• It is similar to saving a file, except with Git, every time you save it creates a unique ID (a.k.a. the "SHA" or "hash") that allows you to keep record of what changes were made when and by who.
  • Commits usually contain a commit message which is a brief description of what changes were made.
  • Synonyms: a revision

Diff

  • A diff is the difference in changes between two commits, or saved changes.
  • The diff will visually describe what was added or removed from a file since its last commit.

Remote

  • The version of something that is hosted on a server, most likely GitHub.com. It can be connected to local clones so that changes can be synced.

Repository or Repo

  • The most basic element of Git.
  • A repository is a project's folder, containing all of the project files (including documentation), and stores each file's revision history. Repositories can have multiple collaborators and can be either public or private.

Fork

  • A personal copy of another user's repository that lives on your account.
  • Forks allow you to freely make changes to a project without affecting the original.
  • Forks remain attached to the original, allowing you to submit a pull request to the original author to update with your changes.

Clone

  • A copy of a repository that lives on your computer instead of on a website's server somewhere, or the act of making that copy.
  • With your clone you can edit the files in your preferred editor and use Git to keep track of your changes without having to be online.
  • It is, however, connected to the remote version so that changes can be synced between the two.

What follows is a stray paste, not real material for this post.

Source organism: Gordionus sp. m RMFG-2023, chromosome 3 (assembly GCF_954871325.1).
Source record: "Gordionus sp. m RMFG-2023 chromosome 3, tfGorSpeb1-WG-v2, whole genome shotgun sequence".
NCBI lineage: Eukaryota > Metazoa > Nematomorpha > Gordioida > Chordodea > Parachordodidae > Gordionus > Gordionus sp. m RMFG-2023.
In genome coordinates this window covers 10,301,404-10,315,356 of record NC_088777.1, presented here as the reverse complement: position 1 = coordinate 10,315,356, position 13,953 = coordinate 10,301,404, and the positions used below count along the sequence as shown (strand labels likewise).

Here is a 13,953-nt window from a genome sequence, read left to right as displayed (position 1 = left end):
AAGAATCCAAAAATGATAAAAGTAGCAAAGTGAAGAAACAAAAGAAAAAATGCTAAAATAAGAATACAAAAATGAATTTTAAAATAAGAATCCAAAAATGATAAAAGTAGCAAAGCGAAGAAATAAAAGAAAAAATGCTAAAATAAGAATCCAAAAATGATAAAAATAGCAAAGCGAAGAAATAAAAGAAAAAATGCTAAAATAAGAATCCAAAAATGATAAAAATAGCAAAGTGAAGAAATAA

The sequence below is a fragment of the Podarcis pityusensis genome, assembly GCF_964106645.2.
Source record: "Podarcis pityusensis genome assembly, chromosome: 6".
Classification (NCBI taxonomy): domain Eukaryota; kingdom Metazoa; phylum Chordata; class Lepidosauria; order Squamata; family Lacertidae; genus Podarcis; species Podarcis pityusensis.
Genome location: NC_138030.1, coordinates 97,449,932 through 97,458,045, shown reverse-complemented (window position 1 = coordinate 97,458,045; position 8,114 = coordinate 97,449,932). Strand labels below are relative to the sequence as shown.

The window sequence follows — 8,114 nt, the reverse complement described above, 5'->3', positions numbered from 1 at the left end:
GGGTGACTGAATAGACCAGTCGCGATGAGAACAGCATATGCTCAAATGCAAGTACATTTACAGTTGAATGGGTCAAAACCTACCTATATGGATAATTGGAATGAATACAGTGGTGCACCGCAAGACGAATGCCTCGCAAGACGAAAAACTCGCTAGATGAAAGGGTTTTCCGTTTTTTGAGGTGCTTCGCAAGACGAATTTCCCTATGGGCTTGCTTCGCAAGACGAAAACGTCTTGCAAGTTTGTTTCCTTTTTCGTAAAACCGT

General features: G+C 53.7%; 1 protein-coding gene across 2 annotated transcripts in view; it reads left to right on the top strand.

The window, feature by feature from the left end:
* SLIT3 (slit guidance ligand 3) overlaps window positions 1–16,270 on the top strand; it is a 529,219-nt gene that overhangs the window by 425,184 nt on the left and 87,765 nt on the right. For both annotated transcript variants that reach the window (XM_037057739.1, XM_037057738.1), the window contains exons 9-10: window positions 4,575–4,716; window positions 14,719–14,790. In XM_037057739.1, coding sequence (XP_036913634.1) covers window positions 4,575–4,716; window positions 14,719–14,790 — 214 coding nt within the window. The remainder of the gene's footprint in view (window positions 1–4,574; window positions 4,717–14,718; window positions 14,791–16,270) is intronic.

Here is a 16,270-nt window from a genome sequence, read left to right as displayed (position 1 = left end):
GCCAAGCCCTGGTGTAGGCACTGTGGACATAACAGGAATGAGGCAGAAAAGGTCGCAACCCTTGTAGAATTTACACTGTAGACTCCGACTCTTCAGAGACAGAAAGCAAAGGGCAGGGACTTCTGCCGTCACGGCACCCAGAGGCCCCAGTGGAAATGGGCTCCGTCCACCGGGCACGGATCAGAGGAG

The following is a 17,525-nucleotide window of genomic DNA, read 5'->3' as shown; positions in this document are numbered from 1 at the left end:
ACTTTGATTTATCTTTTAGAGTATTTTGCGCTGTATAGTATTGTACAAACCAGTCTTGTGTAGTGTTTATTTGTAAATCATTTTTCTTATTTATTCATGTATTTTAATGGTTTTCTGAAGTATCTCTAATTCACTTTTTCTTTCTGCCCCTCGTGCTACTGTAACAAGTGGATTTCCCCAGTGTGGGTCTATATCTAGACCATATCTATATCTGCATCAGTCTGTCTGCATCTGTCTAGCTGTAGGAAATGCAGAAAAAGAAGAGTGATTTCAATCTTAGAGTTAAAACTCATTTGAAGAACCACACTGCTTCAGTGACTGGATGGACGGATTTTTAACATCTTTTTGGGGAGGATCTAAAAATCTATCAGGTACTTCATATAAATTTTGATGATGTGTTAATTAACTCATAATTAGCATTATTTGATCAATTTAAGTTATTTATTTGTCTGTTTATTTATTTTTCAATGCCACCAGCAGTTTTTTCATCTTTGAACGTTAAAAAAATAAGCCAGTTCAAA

• You can push your local changes to the remote to keep them synced when you're online.

Push

  • Pushing refers to sending your committed changes to a remote repository such as GitHub.com.
  • For instance, if you change something locally, you'd want to then push those changes so that others may access them.
Command Description
git init Tells Git to start monitoring the current folder you're in. In other words, for my working directory, create a new "timeline" where we can manage our source code.
git status Get the current status of Git. Files that are "staged" (about to be committed), and files that are unstaged (files that have changed since the last commit, but are not about to be committed) will both show up here
git add path/to/directory/or/file Add a file to the "stage". The stage can be thought of as an in-between state between the last commit and what is ready to be committed. Once the command git commit is run, all staged files will be committed to the timeline.
git commit -m "Commit message" Commit all staged files to the timeline. If -m "Commit messsage" is ommitted, Git will open your default text editor (typically Vim) to enter a longer message. If for any reason Vim is opened, you can close it by typing :q.
git log Visualize the timeline. You can scroll with the arrow keys or j, k, or can exit by typing q.
git diff path/to/directory/or/file Show the tracked but unstaged changes of the given file or directory.
git clone http://path/to/repo Create a new local git repo copied from a remote one
git push origin master Send local changes to tracked remote repository

Let's take what we've learned and apply it to a project!